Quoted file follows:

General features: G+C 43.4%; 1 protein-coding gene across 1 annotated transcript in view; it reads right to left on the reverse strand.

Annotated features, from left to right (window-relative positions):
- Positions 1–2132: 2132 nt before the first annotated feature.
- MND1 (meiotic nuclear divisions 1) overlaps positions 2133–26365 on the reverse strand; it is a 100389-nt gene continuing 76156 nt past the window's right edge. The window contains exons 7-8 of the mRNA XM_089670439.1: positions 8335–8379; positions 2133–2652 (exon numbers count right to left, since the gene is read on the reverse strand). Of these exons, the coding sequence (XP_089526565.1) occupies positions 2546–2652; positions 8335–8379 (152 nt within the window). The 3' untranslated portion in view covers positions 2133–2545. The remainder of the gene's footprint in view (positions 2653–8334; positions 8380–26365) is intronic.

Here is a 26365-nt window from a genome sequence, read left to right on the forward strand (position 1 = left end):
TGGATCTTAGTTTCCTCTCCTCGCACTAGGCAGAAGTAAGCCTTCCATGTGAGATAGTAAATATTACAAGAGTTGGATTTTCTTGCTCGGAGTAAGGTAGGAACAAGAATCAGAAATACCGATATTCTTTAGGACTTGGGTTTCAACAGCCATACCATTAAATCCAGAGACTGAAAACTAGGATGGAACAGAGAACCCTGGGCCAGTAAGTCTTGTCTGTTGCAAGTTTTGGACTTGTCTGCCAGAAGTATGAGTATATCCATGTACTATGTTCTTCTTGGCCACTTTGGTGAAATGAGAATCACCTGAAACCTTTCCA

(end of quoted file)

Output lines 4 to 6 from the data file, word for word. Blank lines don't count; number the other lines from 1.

- MND1 (meiotic nuclear divisions 1) overlaps positions 2133–26365 on the reverse strand; it is a 100389-nt gene continuing 76156 nt past the window's right edge. The window contains exons 7-8 of the mRNA XM_089670439.1: positions 8335–8379; positions 2133–2652 (exon numbers count right to left, since the gene is read on the reverse strand). Of these exons, the coding sequence (XP_089526565.1) occupies positions 2546–2652; positions 8335–8379 (152 nt within the window). The 3' untranslated portion in view covers positions 2133–2545. The remainder of the gene's footprint in view (positions 2653–8334; positions 8380–26365) is intronic.

Here is a 26365-nt window from a genome sequence, read left to right on the forward strand (position 1 = left end):
TGGATCTTAGTTTCCTCTCCTCGCACTAGGCAGAAGTAAGCCTTCCATGTGAGATAGTAAATATTACAAGAGTTGGATTTTCTTGCTCGGAGTAAGGTAGGAACAAGAATCAGAAATACCGATATTCTTTAGGACTTGGGTTTCAACAGCCATACCATTAAATCCAGAGACTGAAAACTAGGATGGAACAGAGAACCCTGGGCCAGTAAGTCTTGTCTGTTGCAAGTTTTGGACTTGTCTGCCAGAAGTATGAGTATATCCATGTACTATGTTCTTCTTGGCCACTTTGGTGAAATGAGAATCACCTGAAACCTTTCCA